A total of 4,000 vehicles were moved on the first haul, with plans to begin selling them in North America and Canada from October. The vehicles have been produced in Korea since August, and there are plans to ramp up production to supply 80,000 Rogue vehicles a year to the US and Canada by 2019.
The manufacturing of the Nissan Rogue will help Renault Samsung Motors to secure its production volume of around 30% of its annual plant capacity target, but it does detract from Nissan’s goal to produce 85% of the vehicles it sells in the US, in North America.
The need to import vehicles from Korea to the US has arisen because Nissan’s Tennessee plant – where the Rogue is produced in the US, along with five other models – is currently operating at its maximum capacity of 640,000 vehicles per year over three shifts; that has made it the top producing plant in North America for the first half of 2014. Nissan has also attained a record US market share of 9.3% for the first seven months of 2014, with sales up 6.2% in Canada, 8.6% in the US, and 25.3% in Mexico. The Rogue is the second-best selling Nissan car in the US, behind the Altima, and in the first eight months of 2014, 109,930 units have been produced in North America. In total, Nissan has produced 772,375 cars in the US, and 390,100 trucks in the first eight months of 2014.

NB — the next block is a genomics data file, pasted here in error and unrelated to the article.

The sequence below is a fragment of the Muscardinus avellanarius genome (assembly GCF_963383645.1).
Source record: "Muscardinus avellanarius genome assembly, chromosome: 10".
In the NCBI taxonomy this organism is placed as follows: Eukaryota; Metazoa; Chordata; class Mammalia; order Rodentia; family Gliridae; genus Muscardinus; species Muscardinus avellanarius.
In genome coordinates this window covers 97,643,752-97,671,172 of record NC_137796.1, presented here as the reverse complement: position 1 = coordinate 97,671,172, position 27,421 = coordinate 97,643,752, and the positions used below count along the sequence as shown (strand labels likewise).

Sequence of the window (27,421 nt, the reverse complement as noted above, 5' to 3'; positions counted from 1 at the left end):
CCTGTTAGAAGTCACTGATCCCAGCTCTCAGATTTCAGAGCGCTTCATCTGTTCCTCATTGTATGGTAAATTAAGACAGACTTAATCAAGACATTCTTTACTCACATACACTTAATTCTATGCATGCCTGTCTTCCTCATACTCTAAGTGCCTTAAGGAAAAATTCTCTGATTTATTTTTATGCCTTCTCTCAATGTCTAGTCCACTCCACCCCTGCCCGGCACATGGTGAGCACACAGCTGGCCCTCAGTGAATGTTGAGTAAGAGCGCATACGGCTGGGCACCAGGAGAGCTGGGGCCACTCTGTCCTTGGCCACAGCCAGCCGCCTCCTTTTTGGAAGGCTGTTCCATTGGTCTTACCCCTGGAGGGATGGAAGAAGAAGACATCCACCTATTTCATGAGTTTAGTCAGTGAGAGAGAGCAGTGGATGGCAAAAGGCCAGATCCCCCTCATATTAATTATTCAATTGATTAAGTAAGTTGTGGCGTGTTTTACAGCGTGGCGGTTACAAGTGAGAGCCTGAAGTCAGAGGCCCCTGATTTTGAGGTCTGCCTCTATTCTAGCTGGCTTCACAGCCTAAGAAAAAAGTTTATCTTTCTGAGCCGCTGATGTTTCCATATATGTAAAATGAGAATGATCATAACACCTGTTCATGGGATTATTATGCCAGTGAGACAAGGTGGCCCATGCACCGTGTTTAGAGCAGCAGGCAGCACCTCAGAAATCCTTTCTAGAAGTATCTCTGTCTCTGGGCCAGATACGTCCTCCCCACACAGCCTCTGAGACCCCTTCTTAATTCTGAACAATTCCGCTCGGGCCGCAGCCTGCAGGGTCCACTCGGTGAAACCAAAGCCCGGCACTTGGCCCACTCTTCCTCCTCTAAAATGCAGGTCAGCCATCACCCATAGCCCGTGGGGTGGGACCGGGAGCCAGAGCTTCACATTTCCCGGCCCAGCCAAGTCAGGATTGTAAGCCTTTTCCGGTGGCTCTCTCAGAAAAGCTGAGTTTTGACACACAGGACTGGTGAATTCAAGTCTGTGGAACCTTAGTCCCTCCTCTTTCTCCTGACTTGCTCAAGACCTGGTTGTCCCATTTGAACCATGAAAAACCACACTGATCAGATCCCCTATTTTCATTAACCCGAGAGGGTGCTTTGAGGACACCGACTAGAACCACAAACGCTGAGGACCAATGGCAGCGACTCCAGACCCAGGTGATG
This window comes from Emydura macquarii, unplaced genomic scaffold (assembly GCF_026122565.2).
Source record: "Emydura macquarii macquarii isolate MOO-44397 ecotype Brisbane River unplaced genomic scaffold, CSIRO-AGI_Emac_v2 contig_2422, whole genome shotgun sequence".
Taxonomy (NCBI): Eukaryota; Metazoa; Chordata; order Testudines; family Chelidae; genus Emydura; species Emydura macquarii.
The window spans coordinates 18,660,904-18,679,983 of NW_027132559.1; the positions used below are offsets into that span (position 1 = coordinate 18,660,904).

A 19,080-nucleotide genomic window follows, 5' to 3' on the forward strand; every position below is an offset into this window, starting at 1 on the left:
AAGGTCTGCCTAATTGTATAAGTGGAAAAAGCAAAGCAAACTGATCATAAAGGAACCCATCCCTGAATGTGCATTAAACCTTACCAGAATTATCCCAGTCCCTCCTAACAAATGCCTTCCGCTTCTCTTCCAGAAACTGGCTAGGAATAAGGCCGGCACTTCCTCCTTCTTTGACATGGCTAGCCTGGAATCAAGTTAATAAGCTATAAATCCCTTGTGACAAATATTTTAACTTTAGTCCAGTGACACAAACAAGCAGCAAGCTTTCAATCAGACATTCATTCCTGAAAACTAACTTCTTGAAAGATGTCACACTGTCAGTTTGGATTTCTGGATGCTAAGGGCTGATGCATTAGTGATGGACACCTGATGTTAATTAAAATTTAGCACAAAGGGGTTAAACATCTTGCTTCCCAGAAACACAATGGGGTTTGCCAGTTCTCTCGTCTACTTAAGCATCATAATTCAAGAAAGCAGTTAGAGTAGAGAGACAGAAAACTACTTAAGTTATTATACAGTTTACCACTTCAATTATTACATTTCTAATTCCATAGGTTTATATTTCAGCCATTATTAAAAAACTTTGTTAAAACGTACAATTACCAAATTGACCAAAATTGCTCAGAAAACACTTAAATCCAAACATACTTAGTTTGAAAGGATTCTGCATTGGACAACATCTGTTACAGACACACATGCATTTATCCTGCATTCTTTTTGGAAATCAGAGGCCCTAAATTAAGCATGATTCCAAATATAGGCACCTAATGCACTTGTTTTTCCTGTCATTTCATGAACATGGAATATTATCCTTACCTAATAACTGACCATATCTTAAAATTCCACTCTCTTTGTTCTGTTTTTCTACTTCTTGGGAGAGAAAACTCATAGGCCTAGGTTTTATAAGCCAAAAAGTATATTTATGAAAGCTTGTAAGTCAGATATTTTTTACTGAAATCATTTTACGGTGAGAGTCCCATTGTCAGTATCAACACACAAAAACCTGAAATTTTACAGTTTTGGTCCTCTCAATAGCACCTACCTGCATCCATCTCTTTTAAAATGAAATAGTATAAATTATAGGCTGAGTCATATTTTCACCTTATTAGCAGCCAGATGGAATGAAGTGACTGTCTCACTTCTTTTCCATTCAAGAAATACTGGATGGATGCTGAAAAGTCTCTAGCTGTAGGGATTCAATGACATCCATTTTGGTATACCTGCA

Pierre Loing, Nissan North America vice president, attended the launch of the vehicles from Korea. “Through this strategic decision by the Group, we were able to satisfy the shortage of Rogue volume in North America, particularly the West Coast, efficiently without missing superior quality,” he said. “It is an excellent case demonstrating strong ‘win-win’ synergy of the Renault-Nissan Alliance.” Nissan uses the port of Los Angeles and the port of Vancouver on the West Coast.
Last year, Renault Samsung Motors posted a profit for the first time in three years, with sales of 3.3 trillion won ($3.1billion). The company is now focusing on sales outside of Europe, particularly in the Asia-Pacific markets, which are fast-growing. Its ‘RSM Drive the Change’ three-year plan aims to achieve turnover growth of 70% in 2016, compared to 2013, making it one of the top three OEMs in Korea.
Nissan overall has been localising more in North America: the OEM announced a few months ago that it will begin building the Murano in Canton, Mississippi. Canton will become the global production source for the crossover, and it will be exported to more than 100 markets globally. The OEM is also expanding its output in Mexico and currently has a 25% market share. Its Aguascalientes plant will begin production of the Infiniti line in 2017 after opening in 2013, and annual production capacity is aimed at more than 850,000 units.